5 Surprising Spring Pet Hazards

5 Surprising Spring Pet Hazards

As the weather warms into spring, many of us will begin to open our windows, venture outdoors and take advantage of the sunnier days. It’s a welcome relief, for sure, but some traditional spring activities can also be surprisingly perilous for our pets. Owners should be conscientious as they take advantage of the season, and keep in mind some of the important cautions below.

1. Watch Those Chocolates

If you still have some Easter treats hanging around the house, remember that what’s delicious for us may be dangerous for our pets. Chocolate in particular can be toxic to cats, dogs and ferrets. In addition, eating the artificial grass that often comes with Easter toys and treats can obstruct digestive tracts, as well as cause severe vomiting and dehydration.

2. Be Wary of Screens  

No matter how lovely the day, don’t open a window unless there’s a sturdy screen behind it. You can test this by applying pressure with your hand until you’re sure it’ll hold up to curious paws and noses. And don’t think it won’t happen to you just because your pet hasn’t been particularly interested in windows before — many cats and dogs have been injured this way.

3. Prepare to Have a Safe Trip

We see it all the time — dogs sticking their heads out the windows of moving vehicles, or standing freely in the back of pickup trucks. This is very dangerous for many reasons. For starters, flying debris and insects can cause inner ear or eye injuries and lung infections, and abrupt stops — the kind you can never prepare for — can cause serious injury to unharnessed animals. We recommend that all animals in moving vehicles be secured, either in crates or in seatbelt harnesses designed specifically for them.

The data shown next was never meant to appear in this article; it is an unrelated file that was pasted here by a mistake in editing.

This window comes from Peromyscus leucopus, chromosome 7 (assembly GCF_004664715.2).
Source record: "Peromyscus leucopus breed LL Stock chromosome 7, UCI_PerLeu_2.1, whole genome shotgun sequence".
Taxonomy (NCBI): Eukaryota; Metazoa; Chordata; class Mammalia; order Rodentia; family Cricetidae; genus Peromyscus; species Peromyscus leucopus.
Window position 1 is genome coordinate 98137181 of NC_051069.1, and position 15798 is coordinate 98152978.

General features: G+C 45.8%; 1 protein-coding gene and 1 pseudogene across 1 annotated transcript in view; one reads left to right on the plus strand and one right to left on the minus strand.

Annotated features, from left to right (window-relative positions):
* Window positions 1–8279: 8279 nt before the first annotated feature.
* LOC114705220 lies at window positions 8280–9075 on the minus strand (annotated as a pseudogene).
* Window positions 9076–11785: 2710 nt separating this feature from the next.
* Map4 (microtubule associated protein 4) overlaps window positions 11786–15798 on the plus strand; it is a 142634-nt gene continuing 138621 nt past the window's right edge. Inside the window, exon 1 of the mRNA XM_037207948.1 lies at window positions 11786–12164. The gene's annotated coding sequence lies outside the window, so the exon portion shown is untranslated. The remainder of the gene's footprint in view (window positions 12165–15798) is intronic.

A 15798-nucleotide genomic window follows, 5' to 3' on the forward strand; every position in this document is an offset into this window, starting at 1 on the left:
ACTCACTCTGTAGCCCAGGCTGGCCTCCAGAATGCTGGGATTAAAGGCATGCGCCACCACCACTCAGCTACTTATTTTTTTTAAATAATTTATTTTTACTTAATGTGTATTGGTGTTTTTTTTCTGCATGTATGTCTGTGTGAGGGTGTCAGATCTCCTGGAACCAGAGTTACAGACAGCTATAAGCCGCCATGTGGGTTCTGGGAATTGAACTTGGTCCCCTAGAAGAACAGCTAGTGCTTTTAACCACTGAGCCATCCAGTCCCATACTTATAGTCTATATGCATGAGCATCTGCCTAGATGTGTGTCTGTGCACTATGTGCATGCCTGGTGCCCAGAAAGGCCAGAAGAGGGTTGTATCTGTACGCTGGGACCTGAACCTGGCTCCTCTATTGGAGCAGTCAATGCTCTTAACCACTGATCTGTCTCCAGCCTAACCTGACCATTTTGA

4. Watch for Chemical Reactions

Doing some spring cleaning? Be sure to keep cleaners and chemicals away from your pets.  Almost all commercially-sold cleaning products contain toxic chemicals, and other household products can be just as dangerous, including paints, mineral spirits and solvents, which can cause severe irritation and chemical burns. Always follow label directions carefully. This not only helps guide how you’re using these products, but helps you figure out how and where to store them as well. If you’re doing an improvement project that requires tools, nails, staples, insulation or anything else that could be harmful if swallowed, consider designating a pet-safe-area in your home while you do your work. Just remember to clean up thoroughly when you’re done, making sure garbage cans are secure as well.

5. Get Out and About … Properly

If your pets go outside, keep them away from fertilizers, insecticides and herbicides, which can be fatal if ingested. (Or better yet, keep those items inaccessible completely.) Also know that many popular springtime plants — including Easter lilies, rhododendron and azaleas — are highly toxic to pets.  Finally, keep in mind that your pet is as susceptible to bug bites as you are, but they are even more vulnerable (they can’t swat them away!). Consider a flea and tick control program to keep the bugs at bay, as well as a year-round heartworm preventive medication. As you go outdoors more frequently, your animals will want to as well. But being outside increases your pets’ chances of becoming lost, so make sure they are all microchipped and wear ID tags. (Tags should clearly show your address and phone number). Having both gives your pet the best chance of not staying lost for long.

Tina Wismer, DVM, DABVT, DABT is the medical director of the ASPCA Animal Poison Control Center

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Image: Polina F via Flickr